That really depends on the product. If the aim of your product is to work in third world countries with poor access to technology and internet then you should build something as basic and all supporting as possible. If you're building something without a social edge and it's about monetising from 'richer' consumers then wherever they are they probably have relatively recent browsers.
My last startup was focused on high value customers and we only built it to support latest chrome, last two versions of i.e. (which at the time was 9/10) and safari 8/9.
This site provides a good set of stats:
If you're going for the high end customer make sure you have good support for safari because mac users may be a minority but they spend the most money :)
PS. You should also consider a mobile / responsive version.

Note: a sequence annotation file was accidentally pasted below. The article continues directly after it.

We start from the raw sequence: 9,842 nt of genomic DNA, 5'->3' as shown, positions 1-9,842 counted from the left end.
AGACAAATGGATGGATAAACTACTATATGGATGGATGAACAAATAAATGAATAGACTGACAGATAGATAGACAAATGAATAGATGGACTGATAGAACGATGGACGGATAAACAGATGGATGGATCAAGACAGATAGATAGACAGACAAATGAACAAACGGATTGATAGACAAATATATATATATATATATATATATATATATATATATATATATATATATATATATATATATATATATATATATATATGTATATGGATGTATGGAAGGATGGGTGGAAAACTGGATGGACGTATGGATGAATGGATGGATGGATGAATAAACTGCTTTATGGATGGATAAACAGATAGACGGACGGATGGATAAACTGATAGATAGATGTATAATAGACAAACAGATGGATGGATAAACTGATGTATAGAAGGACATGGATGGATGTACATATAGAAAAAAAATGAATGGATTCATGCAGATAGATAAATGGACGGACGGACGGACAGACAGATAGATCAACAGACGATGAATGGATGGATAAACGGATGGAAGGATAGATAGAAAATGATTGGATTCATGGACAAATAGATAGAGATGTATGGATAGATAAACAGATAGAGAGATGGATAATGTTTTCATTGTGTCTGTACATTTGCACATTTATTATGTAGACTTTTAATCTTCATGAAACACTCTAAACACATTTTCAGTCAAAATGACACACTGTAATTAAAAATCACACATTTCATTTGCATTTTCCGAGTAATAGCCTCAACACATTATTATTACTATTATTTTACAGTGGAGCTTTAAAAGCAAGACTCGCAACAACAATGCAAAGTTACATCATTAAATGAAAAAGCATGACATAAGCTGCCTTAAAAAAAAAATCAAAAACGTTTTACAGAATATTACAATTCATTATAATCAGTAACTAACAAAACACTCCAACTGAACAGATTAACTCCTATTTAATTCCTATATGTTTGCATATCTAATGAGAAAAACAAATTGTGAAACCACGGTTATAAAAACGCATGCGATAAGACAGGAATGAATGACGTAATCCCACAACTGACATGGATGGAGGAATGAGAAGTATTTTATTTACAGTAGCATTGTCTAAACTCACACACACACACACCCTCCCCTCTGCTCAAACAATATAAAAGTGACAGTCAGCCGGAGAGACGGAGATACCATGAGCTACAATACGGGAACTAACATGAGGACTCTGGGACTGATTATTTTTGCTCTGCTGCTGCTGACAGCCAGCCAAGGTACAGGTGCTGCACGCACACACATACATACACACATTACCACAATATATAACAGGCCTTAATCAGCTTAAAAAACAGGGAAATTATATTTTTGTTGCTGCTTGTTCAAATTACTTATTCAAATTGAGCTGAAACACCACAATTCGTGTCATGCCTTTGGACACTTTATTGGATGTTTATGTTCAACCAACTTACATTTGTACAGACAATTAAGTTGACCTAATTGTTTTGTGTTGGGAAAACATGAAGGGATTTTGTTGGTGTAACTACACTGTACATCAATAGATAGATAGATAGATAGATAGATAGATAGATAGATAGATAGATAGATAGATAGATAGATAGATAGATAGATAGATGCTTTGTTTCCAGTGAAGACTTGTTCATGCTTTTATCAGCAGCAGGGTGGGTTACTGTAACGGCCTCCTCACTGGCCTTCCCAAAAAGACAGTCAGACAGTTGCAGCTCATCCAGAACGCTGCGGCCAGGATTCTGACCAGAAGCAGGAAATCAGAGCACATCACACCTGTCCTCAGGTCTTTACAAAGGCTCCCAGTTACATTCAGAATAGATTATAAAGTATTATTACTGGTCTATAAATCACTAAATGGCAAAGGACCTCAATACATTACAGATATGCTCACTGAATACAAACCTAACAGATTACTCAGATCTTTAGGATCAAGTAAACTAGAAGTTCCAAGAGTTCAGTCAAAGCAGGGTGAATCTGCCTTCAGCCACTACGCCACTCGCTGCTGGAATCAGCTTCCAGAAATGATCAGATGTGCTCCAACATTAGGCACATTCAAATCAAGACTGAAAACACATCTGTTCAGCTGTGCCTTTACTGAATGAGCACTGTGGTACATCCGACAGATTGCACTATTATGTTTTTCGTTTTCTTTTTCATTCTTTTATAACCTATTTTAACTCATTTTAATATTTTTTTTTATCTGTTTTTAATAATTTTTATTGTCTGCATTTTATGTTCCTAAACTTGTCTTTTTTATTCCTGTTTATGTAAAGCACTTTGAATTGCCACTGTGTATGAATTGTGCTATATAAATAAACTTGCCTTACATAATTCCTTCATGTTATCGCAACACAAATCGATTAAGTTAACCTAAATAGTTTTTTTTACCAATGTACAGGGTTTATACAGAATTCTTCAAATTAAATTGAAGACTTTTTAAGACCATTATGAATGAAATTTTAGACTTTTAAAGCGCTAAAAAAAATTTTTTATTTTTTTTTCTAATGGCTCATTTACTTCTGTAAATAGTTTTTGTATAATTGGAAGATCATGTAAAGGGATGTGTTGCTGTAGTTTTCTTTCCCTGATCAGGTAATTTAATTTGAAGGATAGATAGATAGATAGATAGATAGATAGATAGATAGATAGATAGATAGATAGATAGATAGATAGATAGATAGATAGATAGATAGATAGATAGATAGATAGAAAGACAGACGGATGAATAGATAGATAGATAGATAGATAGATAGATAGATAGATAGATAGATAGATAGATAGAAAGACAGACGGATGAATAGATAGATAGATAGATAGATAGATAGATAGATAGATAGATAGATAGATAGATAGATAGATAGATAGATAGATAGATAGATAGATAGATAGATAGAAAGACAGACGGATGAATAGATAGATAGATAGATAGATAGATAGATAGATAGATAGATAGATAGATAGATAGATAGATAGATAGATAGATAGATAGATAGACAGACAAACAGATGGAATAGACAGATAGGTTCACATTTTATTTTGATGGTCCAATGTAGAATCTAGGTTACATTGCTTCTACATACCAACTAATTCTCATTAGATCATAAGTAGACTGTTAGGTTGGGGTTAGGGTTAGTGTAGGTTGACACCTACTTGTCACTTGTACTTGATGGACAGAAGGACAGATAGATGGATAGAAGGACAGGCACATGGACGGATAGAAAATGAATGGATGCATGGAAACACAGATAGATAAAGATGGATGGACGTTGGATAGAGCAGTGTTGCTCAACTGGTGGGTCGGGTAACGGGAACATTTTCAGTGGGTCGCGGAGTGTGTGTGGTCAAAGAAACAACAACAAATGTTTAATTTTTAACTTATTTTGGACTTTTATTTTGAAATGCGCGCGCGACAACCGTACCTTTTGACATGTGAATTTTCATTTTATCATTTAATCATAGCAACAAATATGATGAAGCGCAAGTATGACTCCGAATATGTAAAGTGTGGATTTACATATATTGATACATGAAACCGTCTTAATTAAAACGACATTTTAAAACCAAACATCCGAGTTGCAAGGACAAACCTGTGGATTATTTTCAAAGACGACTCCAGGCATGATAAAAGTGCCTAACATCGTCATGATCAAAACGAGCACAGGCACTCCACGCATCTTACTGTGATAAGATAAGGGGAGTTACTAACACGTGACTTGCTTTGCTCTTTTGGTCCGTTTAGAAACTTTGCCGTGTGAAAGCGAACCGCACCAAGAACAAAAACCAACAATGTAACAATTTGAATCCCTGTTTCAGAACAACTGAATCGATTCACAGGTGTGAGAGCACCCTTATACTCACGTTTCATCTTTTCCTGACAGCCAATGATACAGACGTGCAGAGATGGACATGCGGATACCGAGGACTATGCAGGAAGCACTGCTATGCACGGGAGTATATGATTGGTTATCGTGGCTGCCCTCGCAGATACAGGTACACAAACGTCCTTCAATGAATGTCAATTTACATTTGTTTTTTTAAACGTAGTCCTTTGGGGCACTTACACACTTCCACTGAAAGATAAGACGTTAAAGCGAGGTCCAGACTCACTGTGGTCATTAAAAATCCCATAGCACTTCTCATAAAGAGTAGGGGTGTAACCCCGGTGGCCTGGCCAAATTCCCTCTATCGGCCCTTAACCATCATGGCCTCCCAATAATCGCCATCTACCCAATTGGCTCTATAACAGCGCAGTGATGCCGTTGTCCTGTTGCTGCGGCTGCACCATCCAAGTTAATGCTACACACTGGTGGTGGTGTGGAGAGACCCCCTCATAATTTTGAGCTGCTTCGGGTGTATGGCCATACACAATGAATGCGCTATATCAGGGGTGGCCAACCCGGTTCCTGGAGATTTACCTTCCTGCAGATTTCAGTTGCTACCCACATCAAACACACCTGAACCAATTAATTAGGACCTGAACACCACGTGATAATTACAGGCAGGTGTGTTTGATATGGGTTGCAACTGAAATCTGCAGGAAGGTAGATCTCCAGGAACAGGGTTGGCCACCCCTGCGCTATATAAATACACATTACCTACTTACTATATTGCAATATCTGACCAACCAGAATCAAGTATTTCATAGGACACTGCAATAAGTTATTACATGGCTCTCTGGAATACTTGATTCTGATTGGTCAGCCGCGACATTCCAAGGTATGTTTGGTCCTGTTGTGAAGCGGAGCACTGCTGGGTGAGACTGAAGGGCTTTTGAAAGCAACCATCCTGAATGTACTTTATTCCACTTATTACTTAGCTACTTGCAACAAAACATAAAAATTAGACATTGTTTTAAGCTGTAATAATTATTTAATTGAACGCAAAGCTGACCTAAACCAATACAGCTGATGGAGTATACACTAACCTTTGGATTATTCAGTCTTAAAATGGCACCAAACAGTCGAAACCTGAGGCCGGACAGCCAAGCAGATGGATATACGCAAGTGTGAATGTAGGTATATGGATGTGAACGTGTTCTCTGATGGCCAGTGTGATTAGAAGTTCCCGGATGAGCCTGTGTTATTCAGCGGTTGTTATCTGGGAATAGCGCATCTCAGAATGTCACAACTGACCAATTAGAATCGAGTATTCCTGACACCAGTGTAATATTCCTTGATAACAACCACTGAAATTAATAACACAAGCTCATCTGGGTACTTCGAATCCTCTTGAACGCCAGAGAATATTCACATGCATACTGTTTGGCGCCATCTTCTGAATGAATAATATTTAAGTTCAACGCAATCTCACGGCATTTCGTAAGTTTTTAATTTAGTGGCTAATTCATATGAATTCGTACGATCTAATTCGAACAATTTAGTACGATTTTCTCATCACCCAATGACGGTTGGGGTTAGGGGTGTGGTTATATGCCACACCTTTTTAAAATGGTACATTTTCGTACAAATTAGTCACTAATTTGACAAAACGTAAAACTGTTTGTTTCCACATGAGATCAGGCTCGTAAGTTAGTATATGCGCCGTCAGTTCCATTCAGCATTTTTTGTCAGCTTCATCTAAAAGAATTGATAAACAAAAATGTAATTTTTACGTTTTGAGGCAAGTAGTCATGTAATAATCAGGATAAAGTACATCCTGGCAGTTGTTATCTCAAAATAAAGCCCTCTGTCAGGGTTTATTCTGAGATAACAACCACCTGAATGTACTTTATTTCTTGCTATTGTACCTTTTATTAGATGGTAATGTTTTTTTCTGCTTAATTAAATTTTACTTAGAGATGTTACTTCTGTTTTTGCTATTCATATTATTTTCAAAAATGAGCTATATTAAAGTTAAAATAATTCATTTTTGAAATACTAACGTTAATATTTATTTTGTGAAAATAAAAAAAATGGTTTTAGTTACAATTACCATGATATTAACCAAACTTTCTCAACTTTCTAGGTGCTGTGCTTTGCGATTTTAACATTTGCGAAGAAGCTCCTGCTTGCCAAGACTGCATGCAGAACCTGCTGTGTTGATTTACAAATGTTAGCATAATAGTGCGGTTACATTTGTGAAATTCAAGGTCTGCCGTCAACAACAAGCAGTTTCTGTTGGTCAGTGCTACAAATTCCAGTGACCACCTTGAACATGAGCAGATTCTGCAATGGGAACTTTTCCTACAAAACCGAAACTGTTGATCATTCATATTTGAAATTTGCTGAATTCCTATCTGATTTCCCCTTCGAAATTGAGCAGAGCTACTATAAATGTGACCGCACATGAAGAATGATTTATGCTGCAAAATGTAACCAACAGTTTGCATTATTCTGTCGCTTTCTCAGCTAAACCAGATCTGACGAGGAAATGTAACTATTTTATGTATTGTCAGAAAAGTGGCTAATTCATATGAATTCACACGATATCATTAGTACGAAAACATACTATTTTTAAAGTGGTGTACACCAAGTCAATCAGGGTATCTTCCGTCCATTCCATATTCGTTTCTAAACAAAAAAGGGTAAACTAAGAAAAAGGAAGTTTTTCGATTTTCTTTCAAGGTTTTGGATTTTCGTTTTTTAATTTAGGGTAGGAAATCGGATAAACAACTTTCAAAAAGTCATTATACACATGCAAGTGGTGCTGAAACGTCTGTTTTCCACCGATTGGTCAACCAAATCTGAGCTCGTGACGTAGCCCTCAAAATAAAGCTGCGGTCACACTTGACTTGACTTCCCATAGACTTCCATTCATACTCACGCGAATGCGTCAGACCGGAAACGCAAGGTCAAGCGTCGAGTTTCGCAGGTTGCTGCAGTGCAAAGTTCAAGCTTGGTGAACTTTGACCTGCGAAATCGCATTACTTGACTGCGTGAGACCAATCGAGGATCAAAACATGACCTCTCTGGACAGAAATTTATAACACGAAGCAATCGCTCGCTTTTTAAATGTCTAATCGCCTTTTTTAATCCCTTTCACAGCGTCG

Get data! Let your customers tell you through the data what you need to build. I would start by building the one browser you know for sure you're going to support. Roll it out and review your analytics to see what browsers they are using. If you have a browser that you don't support that is providing a decent % of your traffic you can prioritize that as your next browser to be sure you're compatible with. Much cheaper and quicker to let the data determine your development path than spend too much time on assumptions. At the end of the day it ultimately is just an assumption until you have data from your audience (not competitors or similar products and services).